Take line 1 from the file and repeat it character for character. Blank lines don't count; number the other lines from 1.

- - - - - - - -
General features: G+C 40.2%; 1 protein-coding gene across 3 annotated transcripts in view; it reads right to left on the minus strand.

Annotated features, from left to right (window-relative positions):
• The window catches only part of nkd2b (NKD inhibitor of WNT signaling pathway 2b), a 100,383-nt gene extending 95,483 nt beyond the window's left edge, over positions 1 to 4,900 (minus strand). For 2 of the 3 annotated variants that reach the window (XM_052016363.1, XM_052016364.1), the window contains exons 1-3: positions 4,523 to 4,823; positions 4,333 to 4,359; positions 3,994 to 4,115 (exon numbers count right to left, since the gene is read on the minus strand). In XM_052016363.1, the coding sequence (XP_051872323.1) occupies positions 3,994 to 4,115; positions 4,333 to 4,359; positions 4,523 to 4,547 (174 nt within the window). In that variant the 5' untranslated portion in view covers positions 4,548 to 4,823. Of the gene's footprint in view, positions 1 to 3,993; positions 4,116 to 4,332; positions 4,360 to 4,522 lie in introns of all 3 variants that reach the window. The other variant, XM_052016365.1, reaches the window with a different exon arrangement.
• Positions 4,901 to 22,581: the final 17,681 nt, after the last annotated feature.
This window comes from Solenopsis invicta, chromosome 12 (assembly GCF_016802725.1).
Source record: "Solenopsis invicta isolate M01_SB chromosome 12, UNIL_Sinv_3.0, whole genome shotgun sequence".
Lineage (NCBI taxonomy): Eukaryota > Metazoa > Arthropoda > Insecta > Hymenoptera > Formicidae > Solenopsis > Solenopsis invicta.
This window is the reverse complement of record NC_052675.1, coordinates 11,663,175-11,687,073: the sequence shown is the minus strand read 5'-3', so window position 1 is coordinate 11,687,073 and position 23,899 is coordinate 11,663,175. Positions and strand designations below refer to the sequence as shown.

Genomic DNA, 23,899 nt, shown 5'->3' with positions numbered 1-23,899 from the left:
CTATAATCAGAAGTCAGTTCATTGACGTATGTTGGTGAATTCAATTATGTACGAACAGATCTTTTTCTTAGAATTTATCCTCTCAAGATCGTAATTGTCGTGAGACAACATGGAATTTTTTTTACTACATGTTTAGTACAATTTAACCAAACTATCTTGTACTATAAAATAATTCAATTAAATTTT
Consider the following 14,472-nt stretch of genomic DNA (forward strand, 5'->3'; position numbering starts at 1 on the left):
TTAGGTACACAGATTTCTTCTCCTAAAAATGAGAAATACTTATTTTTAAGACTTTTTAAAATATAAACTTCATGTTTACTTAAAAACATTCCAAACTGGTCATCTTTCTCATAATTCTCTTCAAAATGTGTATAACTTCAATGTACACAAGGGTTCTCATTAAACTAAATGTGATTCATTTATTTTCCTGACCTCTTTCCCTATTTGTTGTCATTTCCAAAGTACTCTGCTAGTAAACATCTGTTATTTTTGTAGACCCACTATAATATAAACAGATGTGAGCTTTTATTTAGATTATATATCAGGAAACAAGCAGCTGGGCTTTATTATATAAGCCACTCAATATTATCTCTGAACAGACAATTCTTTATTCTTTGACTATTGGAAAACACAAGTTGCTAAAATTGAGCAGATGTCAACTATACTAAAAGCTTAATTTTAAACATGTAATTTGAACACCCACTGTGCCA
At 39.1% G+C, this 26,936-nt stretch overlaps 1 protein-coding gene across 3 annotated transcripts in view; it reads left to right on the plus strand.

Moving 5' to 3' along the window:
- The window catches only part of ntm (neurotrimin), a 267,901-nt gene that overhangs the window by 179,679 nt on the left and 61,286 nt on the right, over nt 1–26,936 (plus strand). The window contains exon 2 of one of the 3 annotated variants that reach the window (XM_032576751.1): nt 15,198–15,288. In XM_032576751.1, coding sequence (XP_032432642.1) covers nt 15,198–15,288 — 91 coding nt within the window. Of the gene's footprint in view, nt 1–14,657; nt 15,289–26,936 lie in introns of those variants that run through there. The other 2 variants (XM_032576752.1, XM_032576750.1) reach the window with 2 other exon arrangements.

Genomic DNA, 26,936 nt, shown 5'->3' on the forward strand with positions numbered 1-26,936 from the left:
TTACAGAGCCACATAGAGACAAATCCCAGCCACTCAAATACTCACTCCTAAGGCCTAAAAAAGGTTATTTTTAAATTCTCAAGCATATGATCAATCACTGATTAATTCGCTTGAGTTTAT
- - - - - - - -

General features: G+C 40.2%; 1 protein-coding gene across 3 annotated transcripts in view; it reads right to left on the minus strand.